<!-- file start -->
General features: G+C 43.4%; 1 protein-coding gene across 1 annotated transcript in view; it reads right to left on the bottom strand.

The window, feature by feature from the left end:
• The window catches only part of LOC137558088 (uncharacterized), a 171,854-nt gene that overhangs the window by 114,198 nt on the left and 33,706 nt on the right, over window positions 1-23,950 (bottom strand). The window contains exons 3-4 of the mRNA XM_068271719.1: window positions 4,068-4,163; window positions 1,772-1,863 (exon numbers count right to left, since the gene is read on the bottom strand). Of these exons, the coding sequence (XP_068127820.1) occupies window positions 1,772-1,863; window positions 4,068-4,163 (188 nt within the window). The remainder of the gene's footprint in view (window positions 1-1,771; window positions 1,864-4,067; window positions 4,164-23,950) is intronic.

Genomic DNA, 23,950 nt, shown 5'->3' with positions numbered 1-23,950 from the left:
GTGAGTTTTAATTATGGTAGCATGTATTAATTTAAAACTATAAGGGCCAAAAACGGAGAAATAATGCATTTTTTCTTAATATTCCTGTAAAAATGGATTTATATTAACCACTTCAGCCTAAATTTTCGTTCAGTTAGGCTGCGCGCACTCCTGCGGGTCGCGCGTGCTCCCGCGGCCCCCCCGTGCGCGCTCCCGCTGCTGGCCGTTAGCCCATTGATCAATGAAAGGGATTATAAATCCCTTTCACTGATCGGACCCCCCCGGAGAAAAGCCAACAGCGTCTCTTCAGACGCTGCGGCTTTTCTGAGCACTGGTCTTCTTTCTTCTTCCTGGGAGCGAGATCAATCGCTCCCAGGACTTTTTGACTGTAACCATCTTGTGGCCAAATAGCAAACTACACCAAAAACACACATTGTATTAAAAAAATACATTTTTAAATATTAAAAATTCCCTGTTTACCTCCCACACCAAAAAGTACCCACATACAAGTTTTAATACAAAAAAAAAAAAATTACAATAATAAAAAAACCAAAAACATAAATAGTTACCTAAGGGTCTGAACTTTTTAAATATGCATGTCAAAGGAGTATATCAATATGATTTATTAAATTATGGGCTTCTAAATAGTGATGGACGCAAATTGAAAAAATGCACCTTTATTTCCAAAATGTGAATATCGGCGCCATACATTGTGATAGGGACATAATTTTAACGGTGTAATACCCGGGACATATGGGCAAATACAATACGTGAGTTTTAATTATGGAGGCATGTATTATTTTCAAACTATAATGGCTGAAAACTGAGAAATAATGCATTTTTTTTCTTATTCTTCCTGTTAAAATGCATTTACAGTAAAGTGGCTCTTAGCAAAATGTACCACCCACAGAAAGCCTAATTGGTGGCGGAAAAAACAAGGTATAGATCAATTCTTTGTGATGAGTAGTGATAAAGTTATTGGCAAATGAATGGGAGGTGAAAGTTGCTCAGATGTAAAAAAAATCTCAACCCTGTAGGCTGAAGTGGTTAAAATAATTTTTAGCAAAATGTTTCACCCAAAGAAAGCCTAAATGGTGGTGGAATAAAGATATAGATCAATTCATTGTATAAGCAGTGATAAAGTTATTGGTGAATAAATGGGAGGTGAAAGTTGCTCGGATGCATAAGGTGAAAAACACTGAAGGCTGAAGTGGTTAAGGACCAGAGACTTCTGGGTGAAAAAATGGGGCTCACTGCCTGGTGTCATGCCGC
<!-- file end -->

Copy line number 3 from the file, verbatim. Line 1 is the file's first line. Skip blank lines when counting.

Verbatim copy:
• The window catches only part of LOC137558088 (uncharacterized), a 171,854-nt gene that overhangs the window by 114,198 nt on the left and 33,706 nt on the right, over window positions 1-23,950 (bottom strand). The window contains exons 3-4 of the mRNA XM_068271719.1: window positions 4,068-4,163; window positions 1,772-1,863 (exon numbers count right to left, since the gene is read on the bottom strand). Of these exons, the coding sequence (XP_068127820.1) occupies window positions 1,772-1,863; window positions 4,068-4,163 (188 nt within the window). The remainder of the gene's footprint in view (window positions 1-1,771; window positions 1,864-4,067; window positions 4,164-23,950) is intronic.